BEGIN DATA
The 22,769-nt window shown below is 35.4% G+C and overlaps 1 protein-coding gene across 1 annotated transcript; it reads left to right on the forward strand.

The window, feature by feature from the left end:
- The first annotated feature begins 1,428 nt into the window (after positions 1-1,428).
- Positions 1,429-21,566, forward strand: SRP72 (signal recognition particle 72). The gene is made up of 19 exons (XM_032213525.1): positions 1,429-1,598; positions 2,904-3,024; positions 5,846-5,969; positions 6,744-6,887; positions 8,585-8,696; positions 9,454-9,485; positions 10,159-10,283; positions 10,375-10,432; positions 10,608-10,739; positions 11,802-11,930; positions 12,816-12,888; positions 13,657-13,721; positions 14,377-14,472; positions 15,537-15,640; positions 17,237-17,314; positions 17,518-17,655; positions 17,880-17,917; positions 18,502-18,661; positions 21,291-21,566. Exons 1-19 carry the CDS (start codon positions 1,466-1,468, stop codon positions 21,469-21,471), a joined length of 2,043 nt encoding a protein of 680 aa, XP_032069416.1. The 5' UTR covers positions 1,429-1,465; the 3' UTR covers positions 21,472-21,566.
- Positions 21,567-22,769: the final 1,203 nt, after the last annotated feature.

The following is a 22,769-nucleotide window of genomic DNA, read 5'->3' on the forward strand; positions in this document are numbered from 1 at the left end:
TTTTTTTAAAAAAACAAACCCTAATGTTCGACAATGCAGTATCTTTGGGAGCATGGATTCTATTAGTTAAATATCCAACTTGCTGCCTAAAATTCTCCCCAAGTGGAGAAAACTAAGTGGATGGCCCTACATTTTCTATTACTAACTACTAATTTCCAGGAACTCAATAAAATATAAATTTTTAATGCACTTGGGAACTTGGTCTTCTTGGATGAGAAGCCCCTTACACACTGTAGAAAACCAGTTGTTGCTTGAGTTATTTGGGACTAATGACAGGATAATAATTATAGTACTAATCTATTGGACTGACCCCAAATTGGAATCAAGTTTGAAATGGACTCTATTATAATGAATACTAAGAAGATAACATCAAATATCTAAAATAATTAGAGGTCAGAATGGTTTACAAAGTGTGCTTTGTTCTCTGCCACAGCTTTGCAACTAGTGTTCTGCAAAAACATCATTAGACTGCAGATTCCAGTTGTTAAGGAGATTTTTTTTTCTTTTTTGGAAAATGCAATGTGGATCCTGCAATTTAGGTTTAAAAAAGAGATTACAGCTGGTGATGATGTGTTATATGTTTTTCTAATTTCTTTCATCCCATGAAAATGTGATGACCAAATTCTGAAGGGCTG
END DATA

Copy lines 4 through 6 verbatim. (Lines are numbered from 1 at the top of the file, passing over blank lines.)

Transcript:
- Positions 1,429-21,566, forward strand: SRP72 (signal recognition particle 72). The gene is made up of 19 exons (XM_032213525.1): positions 1,429-1,598; positions 2,904-3,024; positions 5,846-5,969; positions 6,744-6,887; positions 8,585-8,696; positions 9,454-9,485; positions 10,159-10,283; positions 10,375-10,432; positions 10,608-10,739; positions 11,802-11,930; positions 12,816-12,888; positions 13,657-13,721; positions 14,377-14,472; positions 15,537-15,640; positions 17,237-17,314; positions 17,518-17,655; positions 17,880-17,917; positions 18,502-18,661; positions 21,291-21,566. Exons 1-19 carry the CDS (start codon positions 1,466-1,468, stop codon positions 21,469-21,471), a joined length of 2,043 nt encoding a protein of 680 aa, XP_032069416.1. The 5' UTR covers positions 1,429-1,465; the 3' UTR covers positions 21,472-21,566.
- Positions 21,567-22,769: the final 1,203 nt, after the last annotated feature.

The following is a 22,769-nucleotide window of genomic DNA, read 5'->3' on the forward strand; positions in this document are numbered from 1 at the left end: